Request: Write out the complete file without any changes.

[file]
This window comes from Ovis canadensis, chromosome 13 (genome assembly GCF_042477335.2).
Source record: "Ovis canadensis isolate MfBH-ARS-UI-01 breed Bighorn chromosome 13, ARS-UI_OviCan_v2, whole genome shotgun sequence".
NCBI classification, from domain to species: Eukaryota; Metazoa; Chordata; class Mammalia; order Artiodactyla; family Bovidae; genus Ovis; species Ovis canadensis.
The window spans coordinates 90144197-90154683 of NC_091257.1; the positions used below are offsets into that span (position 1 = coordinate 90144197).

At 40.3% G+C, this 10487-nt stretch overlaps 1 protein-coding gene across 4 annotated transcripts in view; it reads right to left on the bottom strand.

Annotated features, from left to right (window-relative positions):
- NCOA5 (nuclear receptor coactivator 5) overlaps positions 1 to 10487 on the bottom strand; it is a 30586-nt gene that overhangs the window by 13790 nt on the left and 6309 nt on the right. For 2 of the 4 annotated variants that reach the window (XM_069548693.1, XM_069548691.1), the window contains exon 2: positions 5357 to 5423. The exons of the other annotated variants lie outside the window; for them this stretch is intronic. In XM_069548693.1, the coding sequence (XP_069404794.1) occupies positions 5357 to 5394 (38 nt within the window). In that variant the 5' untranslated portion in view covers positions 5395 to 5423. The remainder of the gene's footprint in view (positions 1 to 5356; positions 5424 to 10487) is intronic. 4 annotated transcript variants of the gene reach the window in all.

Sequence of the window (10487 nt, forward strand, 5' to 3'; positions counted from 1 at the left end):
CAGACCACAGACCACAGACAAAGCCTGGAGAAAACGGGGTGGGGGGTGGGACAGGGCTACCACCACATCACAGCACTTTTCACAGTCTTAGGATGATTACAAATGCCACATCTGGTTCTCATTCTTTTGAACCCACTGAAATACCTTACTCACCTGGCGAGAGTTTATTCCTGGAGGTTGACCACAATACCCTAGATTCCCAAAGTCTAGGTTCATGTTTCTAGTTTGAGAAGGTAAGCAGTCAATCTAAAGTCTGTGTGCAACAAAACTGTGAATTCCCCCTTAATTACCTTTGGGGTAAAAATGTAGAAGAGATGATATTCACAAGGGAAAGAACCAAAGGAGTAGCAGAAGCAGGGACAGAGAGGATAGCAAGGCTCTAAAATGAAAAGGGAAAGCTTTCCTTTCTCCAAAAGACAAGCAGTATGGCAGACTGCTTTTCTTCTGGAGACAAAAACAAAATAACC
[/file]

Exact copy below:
This window comes from Ovis canadensis, chromosome 13 (genome assembly GCF_042477335.2).
Source record: "Ovis canadensis isolate MfBH-ARS-UI-01 breed Bighorn chromosome 13, ARS-UI_OviCan_v2, whole genome shotgun sequence".
NCBI classification, from domain to species: Eukaryota; Metazoa; Chordata; class Mammalia; order Artiodactyla; family Bovidae; genus Ovis; species Ovis canadensis.
The window spans coordinates 90144197-90154683 of NC_091257.1; the positions used below are offsets into that span (position 1 = coordinate 90144197).

At 40.3% G+C, this 10487-nt stretch overlaps 1 protein-coding gene across 4 annotated transcripts in view; it reads right to left on the bottom strand.

Annotated features, from left to right (window-relative positions):
- NCOA5 (nuclear receptor coactivator 5) overlaps positions 1 to 10487 on the bottom strand; it is a 30586-nt gene that overhangs the window by 13790 nt on the left and 6309 nt on the right. For 2 of the 4 annotated variants that reach the window (XM_069548693.1, XM_069548691.1), the window contains exon 2: positions 5357 to 5423. The exons of the other annotated variants lie outside the window; for them this stretch is intronic. In XM_069548693.1, the coding sequence (XP_069404794.1) occupies positions 5357 to 5394 (38 nt within the window). In that variant the 5' untranslated portion in view covers positions 5395 to 5423. The remainder of the gene's footprint in view (positions 1 to 5356; positions 5424 to 10487) is intronic. 4 annotated transcript variants of the gene reach the window in all.

Sequence of the window (10487 nt, forward strand, 5' to 3'; positions counted from 1 at the left end):
CAGACCACAGACCACAGACAAAGCCTGGAGAAAACGGGGTGGGGGGTGGGACAGGGCTACCACCACATCACAGCACTTTTCACAGTCTTAGGATGATTACAAATGCCACATCTGGTTCTCATTCTTTTGAACCCACTGAAATACCTTACTCACCTGGCGAGAGTTTATTCCTGGAGGTTGACCACAATACCCTAGATTCCCAAAGTCTAGGTTCATGTTTCTAGTTTGAGAAGGTAAGCAGTCAATCTAAAGTCTGTGTGCAACAAAACTGTGAATTCCCCCTTAATTACCTTTGGGGTAAAAATGTAGAAGAGATGATATTCACAAGGGAAAGAACCAAAGGAGTAGCAGAAGCAGGGACAGAGAGGATAGCAAGGCTCTAAAATGAAAAGGGAAAGCTTTCCTTTCTCCAAAAGACAAGCAGTATGGCAGACTGCTTTTCTTCTGGAGACAAAAACAAAATAACC